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'A Christmas Carol, The Musical' endures


SCROOGED: Ryan G. Dunkin as the ghost of Jacob MarleY and David Benoit as Ebenezer Scrooge in The Rep's "A Christmas Carol, The Musical."
  • SCROOGED: Ryan G. Dunkin as the ghost of Jacob MarleY and David Benoit as Ebenezer Scrooge in The Rep's "A Christmas Carol, The Musical."

I will unreservedly state that "A Christmas Carol" is one of the most significant stories ever written in English. With it Charles Dickens forged our modern Christmas mythology, carving into the calendar a season that is important both economically and spiritually; he embedded into cultural consciousness what today we take for granted as the "reason for the season" and a month brimming with unmitigated good cheer.

"A Christmas Carol" has been rehashed just about every year since its publication in 1843, never going out of print and finding its way into every possible artistic medium. On the Rep's holiday bill is "A Christmas Carol, The Musical," gleeful and colorful and an apt celebration of the season's warmth and childlike vitality.

For those of us who are no longer children but not yet raising our own, Christmas is often accompanied by a greater than usual ironic detachment, this being a time of year filled with ceaseless jingle bells and pathological consumerism. But Dickens' story, classic as it is, transcends the pagan gaudiness of present-day Christmas. The Rep's lyrical production continues the tradition, and it reminded me with song and dance that "A Christmas Carol" is really one of the few artifacts of Christmas that I can stand.

It's a full-out, stage-crowded show that breaks into song right away. From the get-go it's an enormous experience, the ensemble swirling around with unstoppable choreography, lots of children prancing around and bright Victorian costumes. You know the story: It's Christmas Eve in London for everybody except the money-loving Ebenezer Scrooge, who grudgingly gives his underpaid and overworked employee, Bob Cratchit, the next day off. At home Scrooge is visited by Marley, his dead business partner, who, wrapped in chains, tells him that he will be visited by three more ghosts throughout the night. Scrooge is told to heed their warnings or he'll regret it in the afterlife. All he can say is "bah humbug," but then the clock strikes one and Scrooge's journey begins.

The show has the right balance of both the frightening and the fanciful. Marley's lecture at the beginning is grotesque and dramatic, with lots of chains being whipped around, but it's quickly tempered by the young Scrooge rollicking at Fezziwig's party with his old flame in another colorful dance number. Unspeaking and faceless, draped in black, the Ghost of Christmas Yet to Come unfurls eerily out of the smoke machine, dragging the already-penitent Scrooge into a distressing, funereal future. He learns his lesson, the whole cast comes out to dance and Tiny Tim lives to ride his father's shoulder and depart the audience with his famous last line.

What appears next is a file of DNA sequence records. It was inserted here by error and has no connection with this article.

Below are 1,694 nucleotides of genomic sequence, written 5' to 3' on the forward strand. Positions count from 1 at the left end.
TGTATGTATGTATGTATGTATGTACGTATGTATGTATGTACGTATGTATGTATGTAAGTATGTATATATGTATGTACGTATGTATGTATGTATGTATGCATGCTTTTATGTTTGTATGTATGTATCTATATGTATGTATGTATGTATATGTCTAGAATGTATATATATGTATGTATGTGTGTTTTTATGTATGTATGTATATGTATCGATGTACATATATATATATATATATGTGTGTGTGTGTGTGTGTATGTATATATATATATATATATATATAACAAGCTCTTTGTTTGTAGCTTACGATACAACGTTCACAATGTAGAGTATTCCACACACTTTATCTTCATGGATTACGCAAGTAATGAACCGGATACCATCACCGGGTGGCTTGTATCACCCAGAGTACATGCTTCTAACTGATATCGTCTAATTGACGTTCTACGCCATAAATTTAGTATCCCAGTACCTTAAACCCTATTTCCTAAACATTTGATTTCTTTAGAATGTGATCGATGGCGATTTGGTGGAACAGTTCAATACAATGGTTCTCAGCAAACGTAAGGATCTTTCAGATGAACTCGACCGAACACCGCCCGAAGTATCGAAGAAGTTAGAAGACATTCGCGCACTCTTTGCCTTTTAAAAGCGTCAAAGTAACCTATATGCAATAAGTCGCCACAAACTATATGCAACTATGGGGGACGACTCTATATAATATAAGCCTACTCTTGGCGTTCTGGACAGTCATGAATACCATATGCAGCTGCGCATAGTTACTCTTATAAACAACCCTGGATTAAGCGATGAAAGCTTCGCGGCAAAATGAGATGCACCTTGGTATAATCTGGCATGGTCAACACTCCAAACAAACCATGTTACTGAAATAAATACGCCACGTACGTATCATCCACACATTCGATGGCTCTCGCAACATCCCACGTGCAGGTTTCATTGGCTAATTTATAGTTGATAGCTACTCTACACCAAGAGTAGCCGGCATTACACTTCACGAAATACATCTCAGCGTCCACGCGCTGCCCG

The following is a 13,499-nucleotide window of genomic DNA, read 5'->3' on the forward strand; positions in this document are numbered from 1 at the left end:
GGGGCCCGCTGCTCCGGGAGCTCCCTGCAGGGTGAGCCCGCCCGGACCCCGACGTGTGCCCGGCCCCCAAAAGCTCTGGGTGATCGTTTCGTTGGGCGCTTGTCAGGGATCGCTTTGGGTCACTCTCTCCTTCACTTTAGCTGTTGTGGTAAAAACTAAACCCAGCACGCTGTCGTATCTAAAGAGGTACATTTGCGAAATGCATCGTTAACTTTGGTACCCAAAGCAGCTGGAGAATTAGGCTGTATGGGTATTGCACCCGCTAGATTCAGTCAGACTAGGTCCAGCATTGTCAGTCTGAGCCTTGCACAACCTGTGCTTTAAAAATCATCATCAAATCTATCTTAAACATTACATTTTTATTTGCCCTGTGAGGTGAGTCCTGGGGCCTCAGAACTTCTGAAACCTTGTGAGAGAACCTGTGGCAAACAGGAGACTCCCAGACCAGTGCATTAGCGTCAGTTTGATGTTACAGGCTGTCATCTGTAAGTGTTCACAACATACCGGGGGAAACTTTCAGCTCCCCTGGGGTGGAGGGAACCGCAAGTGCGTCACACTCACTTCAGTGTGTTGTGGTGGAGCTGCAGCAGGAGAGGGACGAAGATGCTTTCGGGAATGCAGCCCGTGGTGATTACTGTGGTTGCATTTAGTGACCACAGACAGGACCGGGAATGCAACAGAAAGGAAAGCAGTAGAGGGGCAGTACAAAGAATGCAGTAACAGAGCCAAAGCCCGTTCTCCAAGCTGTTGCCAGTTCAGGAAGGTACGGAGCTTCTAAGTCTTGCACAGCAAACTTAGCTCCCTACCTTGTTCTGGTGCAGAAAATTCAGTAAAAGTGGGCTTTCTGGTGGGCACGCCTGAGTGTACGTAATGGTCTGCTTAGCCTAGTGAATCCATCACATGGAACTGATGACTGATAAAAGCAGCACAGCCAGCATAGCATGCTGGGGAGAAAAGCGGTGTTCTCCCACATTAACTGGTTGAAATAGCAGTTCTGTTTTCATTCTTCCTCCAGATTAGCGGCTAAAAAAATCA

The scenes move very quickly, which lends to the excitement and the feeling that Scrooge is on an adventure. And of course, in a sense he is — after being paraded through time, he is stripped of his greed. In a dynamic and operatic climax, he faces the audience directly, wearing his iconic droopy nightcap, and belts it out, singing for forgiveness. This speed amps up the entertainment, no doubt, and its snappiness is very suited to any children in the audience. But it might be up to parents to remind them that Christmas is only the story's second priority. Its primary target is Victorian England's greedy 1-percenters, who dismissed debtors and street children to prisons and poorhouses — personified inside the Ghost of Christmas Present's fur-trimmed coat as "Ignorance" and "Want." Otherwise the play's jollity is for the most part untouched by Dickens' grim social message, which, as his most popular of stories reaches another year and another Christmas, becomes unknowingly indicted by our own contemporary brand of capitalistic irony.

The fact that it's a Christmas story is incidental, but let's leave the harangue to the English teachers. The Rep knows that the holiday season is fun, when we should all possessed by Tiny Tim's relentless optimism. Scrooge's transformation touches us, as it always does, without being too preachy or haunted. It's a good time, a Christmas memory worth reliving.

"A Christmas Carol, The Musical" continues through Dec. 25. All evening shows begin at 7 p.m.; matinee performances on Tuesday, Wednesday, Friday, Saturday, and Sundays begin at 2 p.m.

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